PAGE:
Written by Tambiama Madiega and Hendrik Mildebrath.
Artificial intelligence (AI) powers the use of biometric technologies, including facial recognition applications, which are used for verification, identification and categorisation purposes by private or public actors. While facial recognition markets are poised to grow substantially in the coming years, the increasing use of facial recognition technologies (FRTs) has emerged as a salient issue in the worldwide public debate on biometric surveillance.
While there are real benefits to using facial recognition systems for public safety and security, their pervasiveness and intrusiveness, as well as their susceptibility to error, give rise to a number of fundamental rights concerns with regard, for instance, to discrimination against certain segments of the population and violations of the right to data protection and privacy. To address such effects, the EU has already put strict rules in place under the Charter of Fundamental Rights, the General Data Protection Regulation, the Law Enforcement Directive and the EU framework on non-discrimination, which also apply to FRT-related processes and activities. However, various actors question the effectiveness of the current EU framework in adequately addressing the FRT-induced fundamental rights concerns. Even if courts attempted to close gaps in protection through an extensive interpretation of the pre-existing legal framework, legal uncertainties and complexities would remain.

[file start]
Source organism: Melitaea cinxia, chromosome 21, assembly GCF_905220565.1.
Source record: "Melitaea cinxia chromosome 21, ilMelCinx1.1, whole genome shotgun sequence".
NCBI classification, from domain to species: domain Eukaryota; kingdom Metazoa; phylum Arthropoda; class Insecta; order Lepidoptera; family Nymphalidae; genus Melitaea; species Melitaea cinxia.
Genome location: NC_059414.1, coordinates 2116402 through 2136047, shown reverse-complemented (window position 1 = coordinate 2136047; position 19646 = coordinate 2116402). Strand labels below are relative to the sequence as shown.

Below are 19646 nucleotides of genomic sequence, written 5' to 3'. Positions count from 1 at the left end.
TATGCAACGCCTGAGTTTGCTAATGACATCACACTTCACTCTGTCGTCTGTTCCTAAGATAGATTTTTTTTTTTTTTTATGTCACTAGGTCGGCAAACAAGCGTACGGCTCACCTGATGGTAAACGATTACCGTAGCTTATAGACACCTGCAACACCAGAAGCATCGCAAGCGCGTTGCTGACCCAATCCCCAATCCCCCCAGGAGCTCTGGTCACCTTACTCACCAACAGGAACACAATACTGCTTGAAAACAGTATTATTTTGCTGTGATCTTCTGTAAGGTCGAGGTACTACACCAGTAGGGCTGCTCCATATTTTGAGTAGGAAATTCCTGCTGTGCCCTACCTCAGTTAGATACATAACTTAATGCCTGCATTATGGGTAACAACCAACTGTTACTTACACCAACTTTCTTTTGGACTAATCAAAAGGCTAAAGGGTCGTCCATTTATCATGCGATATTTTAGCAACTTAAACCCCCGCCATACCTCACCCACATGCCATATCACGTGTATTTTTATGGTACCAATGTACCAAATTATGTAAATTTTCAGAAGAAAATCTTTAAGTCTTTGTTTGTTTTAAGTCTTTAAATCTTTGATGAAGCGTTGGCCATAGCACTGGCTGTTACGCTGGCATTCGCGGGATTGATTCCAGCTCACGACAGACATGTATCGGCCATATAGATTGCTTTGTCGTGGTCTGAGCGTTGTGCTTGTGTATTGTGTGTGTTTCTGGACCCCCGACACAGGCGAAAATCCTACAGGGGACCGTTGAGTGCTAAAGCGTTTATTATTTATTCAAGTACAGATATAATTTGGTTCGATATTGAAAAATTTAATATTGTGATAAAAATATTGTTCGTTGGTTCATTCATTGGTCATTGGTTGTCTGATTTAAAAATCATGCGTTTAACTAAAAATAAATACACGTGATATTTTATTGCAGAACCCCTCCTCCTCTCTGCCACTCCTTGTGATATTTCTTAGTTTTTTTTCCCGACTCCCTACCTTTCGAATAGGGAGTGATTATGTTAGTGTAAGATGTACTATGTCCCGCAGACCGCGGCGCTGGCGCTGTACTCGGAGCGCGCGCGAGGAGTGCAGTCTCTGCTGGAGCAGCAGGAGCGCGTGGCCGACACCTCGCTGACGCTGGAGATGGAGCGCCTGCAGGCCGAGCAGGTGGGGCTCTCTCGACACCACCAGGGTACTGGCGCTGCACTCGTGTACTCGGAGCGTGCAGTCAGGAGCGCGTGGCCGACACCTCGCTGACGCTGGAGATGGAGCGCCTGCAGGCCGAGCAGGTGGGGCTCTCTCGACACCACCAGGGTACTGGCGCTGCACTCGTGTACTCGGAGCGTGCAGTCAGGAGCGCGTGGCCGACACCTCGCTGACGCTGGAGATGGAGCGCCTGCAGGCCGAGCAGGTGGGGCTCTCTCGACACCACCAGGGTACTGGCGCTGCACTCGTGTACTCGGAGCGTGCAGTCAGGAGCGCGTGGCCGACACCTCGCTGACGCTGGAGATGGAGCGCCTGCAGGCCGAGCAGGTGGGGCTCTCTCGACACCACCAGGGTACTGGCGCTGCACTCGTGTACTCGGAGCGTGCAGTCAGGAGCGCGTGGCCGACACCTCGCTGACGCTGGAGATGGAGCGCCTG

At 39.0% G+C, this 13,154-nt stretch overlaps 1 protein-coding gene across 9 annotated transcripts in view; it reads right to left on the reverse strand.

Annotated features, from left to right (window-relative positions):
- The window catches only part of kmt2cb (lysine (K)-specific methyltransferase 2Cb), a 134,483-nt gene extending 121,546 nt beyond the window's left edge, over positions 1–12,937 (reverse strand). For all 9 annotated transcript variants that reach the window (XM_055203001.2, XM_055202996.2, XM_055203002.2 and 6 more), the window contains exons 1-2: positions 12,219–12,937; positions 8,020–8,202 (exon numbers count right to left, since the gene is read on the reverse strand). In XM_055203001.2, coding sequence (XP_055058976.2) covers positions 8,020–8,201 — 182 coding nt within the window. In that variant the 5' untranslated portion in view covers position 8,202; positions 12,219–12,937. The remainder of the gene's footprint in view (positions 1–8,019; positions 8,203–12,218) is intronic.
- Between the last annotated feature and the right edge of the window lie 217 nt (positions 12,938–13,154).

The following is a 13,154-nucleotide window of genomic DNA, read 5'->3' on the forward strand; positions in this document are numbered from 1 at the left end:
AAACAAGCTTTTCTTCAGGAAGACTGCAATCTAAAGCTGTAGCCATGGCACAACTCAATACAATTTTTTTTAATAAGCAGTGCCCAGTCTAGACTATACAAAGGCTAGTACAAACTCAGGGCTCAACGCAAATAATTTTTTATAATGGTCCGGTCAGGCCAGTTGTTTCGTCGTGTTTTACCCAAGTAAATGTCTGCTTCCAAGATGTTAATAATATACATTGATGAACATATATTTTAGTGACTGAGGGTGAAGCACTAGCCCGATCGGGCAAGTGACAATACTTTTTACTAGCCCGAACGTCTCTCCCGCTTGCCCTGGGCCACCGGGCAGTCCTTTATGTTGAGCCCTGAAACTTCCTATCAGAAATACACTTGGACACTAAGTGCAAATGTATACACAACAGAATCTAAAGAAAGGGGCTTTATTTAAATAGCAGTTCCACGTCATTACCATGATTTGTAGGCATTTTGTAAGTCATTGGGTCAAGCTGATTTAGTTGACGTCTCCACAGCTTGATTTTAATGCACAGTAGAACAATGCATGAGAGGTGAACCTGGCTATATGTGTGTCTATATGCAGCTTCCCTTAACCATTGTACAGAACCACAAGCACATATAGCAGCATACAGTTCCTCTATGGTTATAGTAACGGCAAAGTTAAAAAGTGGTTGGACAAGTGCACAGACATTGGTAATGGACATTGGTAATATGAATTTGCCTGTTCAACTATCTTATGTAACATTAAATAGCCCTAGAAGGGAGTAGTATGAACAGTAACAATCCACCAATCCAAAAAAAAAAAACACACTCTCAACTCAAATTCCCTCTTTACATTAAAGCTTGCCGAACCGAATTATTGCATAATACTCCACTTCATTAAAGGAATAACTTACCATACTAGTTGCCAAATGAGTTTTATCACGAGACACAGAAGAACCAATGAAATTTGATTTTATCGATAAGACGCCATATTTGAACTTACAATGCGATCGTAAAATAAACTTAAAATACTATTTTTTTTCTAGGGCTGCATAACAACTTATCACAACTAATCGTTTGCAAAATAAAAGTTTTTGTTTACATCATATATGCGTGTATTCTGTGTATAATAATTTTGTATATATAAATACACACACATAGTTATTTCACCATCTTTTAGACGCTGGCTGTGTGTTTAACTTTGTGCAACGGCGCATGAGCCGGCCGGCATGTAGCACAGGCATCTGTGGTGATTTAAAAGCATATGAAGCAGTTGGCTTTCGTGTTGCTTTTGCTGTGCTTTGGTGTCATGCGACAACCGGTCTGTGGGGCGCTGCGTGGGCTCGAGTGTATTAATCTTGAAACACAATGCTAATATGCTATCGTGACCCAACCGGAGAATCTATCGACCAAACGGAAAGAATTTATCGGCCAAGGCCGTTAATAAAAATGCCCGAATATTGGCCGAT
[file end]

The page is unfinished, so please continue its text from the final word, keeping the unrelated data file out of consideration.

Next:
Against this backdrop, the draft EU artificial intelligence (AI) act, unveiled in April 2021, aims to limit the use of biometric identification systems including facial recognition that could lead to ubiquitous surveillance. In addition to the existing applicable legislation (e.g. data protection and non-discrimination), the draft AI act proposes to introduce new rules governing the use of FRTs in the EU and to differentiate them according to their ‘high-risk’ or ‘low-risk’ usage characteristics. A large number of FRTs would be considered ‘high risk’ systems which would be prohibited or need to comply with strict requirements. The use of real-time facial recognition systems in publicly accessible spaces for the purpose of law enforcement would be prohibited, unless Member States choose to authorise them for important public security reasons, and the appropriate judicial or administrative authorisations are granted. A wide range of facial recognition technologies used for purposes other than law enforcement (e.g. border control, market places, public transport and even schools) could be permitted subject to a conformity assessment and compliance with some safety requirements before entering the EU market. Conversely, facial recognition systems used for categorisation purposes would be considered ‘low risk’ systems and only subject to limited transparency and information requirements. While stakeholders, researchers and regulators seem to agree on a need for regulation, some critics question the proposed distinction between low-risk and high-risk biometric systems, and warn that the proposed legislation would enable a system of standardisation and self-regulation without proper public oversight. They call for amendments to the draft text, including with regard to the Member States’ leeway in implementing the new rules. Some strongly support stricter rules – including an outright ban on such technologies.
Looking beyond the EU, there is a global surge in use of facial recognition technologies, whilst concerns about state surveillance are mounting and amplified by the fact that there are, so far, very limited legally binding rules applicable to FRTs even in major jurisdictions such as the United States of America (USA) and China. Policy- and law-makers around the globe have the opportunity to discuss – in a multilateral and possibly in a bilateral context – how to put in place adequate controls on the use of facial recognition systems.
Read the complete in-depth analysis on ‘Regulating facial recognition in the EU‘ in the Think Tank pages of the European Parliament.
Source Article from https://epthinktank.eu/2021/09/16/regulating-facial-recognition-in-the-eu/